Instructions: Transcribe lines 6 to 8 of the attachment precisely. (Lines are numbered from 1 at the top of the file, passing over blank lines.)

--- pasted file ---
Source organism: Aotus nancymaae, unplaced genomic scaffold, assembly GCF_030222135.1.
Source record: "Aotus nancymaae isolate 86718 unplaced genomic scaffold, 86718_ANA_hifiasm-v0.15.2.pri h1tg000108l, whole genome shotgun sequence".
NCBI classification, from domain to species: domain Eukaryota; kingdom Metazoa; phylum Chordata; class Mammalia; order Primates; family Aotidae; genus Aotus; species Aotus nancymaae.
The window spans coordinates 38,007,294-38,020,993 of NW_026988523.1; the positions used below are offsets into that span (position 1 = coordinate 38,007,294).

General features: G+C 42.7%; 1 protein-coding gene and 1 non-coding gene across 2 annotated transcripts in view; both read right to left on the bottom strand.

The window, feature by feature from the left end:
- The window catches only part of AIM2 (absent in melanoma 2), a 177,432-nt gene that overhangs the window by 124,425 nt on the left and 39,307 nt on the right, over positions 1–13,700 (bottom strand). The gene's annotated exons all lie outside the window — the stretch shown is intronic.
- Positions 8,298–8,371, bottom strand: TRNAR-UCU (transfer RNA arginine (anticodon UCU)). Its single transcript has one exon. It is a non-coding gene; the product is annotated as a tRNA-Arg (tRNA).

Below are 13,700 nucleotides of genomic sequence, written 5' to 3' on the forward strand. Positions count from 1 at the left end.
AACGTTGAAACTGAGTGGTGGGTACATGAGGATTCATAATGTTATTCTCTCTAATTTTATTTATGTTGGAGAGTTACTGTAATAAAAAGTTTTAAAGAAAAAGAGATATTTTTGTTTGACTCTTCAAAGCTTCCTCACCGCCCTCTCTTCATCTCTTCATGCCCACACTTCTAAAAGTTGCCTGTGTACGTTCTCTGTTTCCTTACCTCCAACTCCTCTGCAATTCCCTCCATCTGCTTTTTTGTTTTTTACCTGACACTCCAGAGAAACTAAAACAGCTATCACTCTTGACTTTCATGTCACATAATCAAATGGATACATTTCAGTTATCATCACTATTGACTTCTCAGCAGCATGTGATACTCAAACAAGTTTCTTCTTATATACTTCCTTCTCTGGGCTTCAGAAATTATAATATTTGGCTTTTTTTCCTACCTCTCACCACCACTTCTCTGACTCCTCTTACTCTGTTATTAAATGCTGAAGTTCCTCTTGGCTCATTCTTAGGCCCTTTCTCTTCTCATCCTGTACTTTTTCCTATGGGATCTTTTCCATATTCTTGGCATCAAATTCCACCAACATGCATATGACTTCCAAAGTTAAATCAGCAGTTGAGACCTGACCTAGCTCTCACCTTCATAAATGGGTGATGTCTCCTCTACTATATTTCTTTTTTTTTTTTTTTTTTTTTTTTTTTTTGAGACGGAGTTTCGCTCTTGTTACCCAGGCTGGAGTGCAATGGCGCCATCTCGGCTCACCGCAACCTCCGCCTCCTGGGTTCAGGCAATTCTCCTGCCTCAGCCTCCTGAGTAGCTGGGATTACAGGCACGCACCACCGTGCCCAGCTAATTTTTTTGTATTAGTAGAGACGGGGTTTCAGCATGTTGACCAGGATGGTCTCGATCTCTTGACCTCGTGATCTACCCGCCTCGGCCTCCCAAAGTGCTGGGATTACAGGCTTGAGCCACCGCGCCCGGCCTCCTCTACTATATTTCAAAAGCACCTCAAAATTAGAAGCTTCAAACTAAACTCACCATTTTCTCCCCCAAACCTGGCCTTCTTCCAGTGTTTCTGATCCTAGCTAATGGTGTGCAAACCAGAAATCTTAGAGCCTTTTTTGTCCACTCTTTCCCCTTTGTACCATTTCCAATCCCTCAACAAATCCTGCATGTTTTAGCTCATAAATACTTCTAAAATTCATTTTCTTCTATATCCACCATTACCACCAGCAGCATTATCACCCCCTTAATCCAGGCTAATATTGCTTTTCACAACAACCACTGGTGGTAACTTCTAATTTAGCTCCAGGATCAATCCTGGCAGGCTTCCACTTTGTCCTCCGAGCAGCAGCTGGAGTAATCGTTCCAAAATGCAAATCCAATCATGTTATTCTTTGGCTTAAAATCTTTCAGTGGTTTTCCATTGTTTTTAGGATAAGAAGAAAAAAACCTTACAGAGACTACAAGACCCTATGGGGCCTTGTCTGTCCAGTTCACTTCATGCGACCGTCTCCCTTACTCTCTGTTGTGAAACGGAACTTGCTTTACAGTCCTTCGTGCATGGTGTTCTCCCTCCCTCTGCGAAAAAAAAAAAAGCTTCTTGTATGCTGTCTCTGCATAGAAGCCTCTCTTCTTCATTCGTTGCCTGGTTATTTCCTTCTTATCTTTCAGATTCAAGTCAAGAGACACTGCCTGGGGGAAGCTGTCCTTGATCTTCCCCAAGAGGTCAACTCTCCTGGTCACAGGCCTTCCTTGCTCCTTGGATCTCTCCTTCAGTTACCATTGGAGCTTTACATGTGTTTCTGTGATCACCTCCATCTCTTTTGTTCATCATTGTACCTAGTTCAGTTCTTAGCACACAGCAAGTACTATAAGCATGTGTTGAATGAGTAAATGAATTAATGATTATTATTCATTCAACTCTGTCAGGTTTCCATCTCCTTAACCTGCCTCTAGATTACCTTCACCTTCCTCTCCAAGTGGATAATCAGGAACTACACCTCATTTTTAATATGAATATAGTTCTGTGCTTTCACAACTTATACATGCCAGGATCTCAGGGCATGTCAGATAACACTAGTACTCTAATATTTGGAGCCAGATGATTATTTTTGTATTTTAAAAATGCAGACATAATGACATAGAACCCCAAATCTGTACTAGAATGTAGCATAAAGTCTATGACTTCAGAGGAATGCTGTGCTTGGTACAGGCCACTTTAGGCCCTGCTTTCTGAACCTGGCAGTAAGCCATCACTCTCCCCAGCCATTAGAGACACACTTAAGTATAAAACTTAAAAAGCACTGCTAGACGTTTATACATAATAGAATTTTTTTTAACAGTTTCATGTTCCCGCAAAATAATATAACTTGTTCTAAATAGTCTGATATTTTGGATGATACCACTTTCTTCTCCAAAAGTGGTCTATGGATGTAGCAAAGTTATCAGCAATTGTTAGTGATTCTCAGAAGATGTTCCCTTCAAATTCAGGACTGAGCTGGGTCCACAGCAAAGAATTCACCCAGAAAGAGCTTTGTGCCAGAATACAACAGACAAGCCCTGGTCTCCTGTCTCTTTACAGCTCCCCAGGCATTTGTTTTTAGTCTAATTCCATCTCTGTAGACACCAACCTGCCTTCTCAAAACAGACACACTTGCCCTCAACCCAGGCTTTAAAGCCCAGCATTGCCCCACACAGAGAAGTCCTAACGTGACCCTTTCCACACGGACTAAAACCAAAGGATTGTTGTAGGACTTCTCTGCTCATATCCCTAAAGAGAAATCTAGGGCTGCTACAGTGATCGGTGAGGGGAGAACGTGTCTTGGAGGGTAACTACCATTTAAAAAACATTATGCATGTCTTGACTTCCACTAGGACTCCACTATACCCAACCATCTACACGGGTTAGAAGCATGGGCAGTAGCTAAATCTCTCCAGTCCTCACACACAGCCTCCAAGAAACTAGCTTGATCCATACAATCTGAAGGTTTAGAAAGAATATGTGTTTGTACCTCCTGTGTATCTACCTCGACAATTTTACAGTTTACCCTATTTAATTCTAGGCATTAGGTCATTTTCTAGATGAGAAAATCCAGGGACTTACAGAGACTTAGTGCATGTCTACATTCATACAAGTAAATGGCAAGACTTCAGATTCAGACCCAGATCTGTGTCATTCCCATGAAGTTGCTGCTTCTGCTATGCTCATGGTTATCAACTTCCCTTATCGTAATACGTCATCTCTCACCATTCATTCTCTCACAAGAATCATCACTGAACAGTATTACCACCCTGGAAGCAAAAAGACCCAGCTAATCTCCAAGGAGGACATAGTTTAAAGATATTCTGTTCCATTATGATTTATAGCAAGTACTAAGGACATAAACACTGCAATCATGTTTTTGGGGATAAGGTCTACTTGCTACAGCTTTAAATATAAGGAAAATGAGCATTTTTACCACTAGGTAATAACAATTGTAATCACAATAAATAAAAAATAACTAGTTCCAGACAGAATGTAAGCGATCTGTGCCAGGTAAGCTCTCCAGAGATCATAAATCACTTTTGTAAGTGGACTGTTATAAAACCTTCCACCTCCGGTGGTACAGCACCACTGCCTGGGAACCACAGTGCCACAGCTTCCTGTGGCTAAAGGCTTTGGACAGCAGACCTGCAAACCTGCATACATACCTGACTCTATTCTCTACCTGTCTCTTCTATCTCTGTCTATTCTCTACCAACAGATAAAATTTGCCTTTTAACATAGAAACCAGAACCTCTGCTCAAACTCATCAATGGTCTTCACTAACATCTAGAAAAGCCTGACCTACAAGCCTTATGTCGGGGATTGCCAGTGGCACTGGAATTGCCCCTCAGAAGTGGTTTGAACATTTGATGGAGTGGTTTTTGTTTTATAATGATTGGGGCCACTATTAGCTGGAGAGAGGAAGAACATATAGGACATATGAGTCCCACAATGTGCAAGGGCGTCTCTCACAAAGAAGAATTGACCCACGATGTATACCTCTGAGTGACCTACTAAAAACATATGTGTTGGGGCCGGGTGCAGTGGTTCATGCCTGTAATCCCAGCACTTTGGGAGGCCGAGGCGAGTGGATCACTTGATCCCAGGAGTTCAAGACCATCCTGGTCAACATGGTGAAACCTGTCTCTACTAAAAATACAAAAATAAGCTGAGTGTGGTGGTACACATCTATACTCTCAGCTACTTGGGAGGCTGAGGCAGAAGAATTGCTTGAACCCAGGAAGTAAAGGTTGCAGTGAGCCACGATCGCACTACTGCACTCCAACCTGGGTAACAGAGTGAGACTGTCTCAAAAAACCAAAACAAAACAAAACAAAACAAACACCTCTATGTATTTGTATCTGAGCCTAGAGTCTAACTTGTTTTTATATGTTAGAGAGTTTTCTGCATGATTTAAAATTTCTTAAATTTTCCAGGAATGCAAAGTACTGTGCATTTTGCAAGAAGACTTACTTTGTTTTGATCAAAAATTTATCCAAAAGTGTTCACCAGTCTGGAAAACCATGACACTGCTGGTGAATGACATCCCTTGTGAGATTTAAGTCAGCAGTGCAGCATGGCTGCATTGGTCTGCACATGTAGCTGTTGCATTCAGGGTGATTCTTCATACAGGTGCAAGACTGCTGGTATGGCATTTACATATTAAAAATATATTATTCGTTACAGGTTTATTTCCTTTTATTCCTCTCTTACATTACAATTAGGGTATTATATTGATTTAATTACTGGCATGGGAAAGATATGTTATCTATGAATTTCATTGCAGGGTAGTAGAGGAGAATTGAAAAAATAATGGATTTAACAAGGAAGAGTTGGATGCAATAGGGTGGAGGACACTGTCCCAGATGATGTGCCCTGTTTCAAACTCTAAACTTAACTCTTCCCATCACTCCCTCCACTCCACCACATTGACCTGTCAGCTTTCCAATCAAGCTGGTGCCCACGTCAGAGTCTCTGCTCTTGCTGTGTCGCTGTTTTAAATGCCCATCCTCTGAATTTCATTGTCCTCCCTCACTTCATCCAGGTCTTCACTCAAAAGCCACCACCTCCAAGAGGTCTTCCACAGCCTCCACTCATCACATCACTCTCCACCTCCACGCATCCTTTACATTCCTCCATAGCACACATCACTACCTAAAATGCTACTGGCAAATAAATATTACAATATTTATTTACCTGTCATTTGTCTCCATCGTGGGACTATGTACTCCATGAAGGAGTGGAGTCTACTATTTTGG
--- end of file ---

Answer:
The window, feature by feature from the left end:
- The window catches only part of AIM2 (absent in melanoma 2), a 177,432-nt gene that overhangs the window by 124,425 nt on the left and 39,307 nt on the right, over positions 1–13,700 (bottom strand). The gene's annotated exons all lie outside the window — the stretch shown is intronic.
- Positions 8,298–8,371, bottom strand: TRNAR-UCU (transfer RNA arginine (anticodon UCU)). Its single transcript has one exon. It is a non-coding gene; the product is annotated as a tRNA-Arg (tRNA).